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Orlando cop killer Markeith Loyd is a sovereign citizen; tells judge ‘strap me up’


A judge Wednesday entered not guilty pleas on accused murderer Markeith Loyd’s behalf and ordered that an attorney be appointed to him as stand-by counsel after Loyd claimed the charges he faces were not entered against him, but against a corporation created in his name.

“For the record I wanna state that I am Markeith Loyd, flesh and blood human being,” he said in court Wednesday morning. “… MARKEITH LOYD, in all capital letters, that’s not me. That’s a corporation that was created at my birth that I do not accept. That’s not me.”

That argument is sometimes used by people who consider themselves sovereign citizens and believe they are not subject to the jurisdiction of any government.

“It’s oftentimes misguided, but it’s not the first time the court has heard that position,” Orange-Osceola Chief Judge Frederick Lauten told Loyd.

Loyd is accused in the Dec. 13 death of his pregnant ex-girlfriend, Sade Dixon, and the Jan. 9 killing of Orlando police Lt. Debra Clayton, who tried to arrest him near a Wal-Mart.

Prosecutors on Wednesday said they have not yet decided whether they will seek the death penalty.

Loyd was scheduled to enter a plea at an arraignment last week, but asked to delay the hearing because he had not received a copy of the complaint that explains the charges and evidence against him. Lauten agreed and ordered the documents sent to him.

Lauten asked Loyd to enter a plea. When Loyd continued to talk about whether the charges apply to him, Lauten said he will enter not guilty pleas on his behalf.

Then Lauten again began the process of what is called a Faretta inquiry, a hearing to determine whether defendants who want to represent themselves are competent to make the decision.

As Lauten asked whether Loyd understood that he has the right to an attorney, Loyd brushed him off.

“I don’t care, I’m representing myself,” Loyd said. “There ain’t nothing you all can do to me, nothing this courtroom can do to me. Worst thing that happened to me already happened. … Strap me up right now.”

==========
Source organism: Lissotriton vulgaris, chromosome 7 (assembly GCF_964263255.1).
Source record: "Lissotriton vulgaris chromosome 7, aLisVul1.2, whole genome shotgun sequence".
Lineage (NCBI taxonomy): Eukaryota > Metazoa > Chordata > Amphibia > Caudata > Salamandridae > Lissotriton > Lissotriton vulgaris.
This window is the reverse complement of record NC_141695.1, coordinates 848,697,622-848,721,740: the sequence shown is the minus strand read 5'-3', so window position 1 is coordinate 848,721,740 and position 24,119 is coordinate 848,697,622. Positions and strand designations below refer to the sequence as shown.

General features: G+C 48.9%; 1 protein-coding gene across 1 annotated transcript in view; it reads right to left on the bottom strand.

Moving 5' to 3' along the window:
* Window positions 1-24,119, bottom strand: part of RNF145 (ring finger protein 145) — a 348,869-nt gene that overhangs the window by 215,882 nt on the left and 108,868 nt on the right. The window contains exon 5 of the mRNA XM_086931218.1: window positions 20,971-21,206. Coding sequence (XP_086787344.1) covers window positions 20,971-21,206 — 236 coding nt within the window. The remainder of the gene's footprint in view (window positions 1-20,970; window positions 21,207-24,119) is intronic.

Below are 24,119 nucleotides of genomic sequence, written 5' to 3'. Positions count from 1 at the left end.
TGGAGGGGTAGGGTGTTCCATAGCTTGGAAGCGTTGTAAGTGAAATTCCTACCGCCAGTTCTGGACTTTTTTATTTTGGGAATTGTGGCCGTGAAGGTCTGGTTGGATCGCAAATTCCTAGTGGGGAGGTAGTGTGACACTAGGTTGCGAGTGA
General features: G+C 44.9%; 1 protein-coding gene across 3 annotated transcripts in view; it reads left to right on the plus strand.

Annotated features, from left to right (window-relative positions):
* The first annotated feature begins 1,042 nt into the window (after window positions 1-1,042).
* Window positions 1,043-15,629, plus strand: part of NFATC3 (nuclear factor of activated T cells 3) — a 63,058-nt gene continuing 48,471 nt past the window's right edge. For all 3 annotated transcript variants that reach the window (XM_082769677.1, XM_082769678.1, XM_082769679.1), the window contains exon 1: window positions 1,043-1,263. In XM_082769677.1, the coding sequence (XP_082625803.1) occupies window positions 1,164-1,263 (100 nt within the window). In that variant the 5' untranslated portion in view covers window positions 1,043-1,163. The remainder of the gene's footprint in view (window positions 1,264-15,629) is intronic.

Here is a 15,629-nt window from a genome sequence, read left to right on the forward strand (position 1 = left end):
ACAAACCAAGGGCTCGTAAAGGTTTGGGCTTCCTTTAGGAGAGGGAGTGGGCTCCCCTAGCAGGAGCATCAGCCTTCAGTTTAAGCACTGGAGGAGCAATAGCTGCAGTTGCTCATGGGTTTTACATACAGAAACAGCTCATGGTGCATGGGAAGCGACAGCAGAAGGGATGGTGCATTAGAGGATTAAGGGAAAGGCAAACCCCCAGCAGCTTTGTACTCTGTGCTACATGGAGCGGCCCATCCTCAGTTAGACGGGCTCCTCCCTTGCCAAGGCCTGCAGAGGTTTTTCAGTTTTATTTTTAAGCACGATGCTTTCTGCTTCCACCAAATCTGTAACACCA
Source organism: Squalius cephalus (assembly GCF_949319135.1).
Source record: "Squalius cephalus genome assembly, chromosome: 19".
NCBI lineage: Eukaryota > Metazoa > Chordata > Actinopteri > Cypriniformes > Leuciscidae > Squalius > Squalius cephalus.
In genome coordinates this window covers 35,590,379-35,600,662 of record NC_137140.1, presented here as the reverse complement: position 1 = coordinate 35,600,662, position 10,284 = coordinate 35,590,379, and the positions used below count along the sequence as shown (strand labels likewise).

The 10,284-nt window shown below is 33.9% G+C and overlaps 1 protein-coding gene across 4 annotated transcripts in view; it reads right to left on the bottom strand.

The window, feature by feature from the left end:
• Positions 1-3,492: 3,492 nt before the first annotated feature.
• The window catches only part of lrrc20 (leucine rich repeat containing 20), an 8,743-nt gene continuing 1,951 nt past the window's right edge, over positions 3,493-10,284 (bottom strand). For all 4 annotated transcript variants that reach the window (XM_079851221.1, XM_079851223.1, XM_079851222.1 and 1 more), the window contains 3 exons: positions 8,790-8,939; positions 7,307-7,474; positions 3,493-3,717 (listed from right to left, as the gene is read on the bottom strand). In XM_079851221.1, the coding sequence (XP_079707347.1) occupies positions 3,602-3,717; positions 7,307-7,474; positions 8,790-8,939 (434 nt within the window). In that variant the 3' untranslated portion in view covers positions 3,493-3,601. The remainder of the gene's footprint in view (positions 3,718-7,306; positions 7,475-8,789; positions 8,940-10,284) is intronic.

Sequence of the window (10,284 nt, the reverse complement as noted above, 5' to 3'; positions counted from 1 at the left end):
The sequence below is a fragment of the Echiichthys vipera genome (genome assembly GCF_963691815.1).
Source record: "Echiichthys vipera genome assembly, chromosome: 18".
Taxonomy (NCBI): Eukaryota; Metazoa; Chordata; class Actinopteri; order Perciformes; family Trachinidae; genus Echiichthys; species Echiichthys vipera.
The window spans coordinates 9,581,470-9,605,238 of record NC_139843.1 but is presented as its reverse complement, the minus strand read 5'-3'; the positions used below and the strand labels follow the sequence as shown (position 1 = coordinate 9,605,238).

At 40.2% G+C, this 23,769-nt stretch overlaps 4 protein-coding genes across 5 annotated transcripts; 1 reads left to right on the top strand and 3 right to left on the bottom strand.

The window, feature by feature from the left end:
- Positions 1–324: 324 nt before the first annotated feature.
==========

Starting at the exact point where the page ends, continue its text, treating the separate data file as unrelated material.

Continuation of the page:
Lauten kept going, again explaining to Loyd what the benefits of hiring an attorney are and what disadvantages he may face if he represents himself.

He again told Loyd that they will have to communicate effectively if he wants to act as his own attorney, and asked him to respect courtroom decorum after Loyd said he did not “give a [expletive]” about what the court does.

Lauten ordered that an attorney be appointed as stand-by counsel for Loyd. For the time being Loyd will likely be allowed to represent himself, but can take over the defense if Loyd decides he no longer wants to represent himself or if the judge decides he becomes too disruptive.

Since some of the charges Loyd faces can carry the death penalty, Lauten on Wednesday asked him if he wants the court to appoint an attorney to start collecting mitigating evidence — reasons presented to the jury why he should not be put to death. Loyd said he wanted to present the evidence himself, though Lauten pointed out that he is in jail and is limited in what he can do while behind bars.

Lauten said he wanted to do more research before deciding whether to appoint such an attorney.

Loyd is due back in court for a status hearing March 20.

glotan@orlandosentinel.com or 407-420-5774


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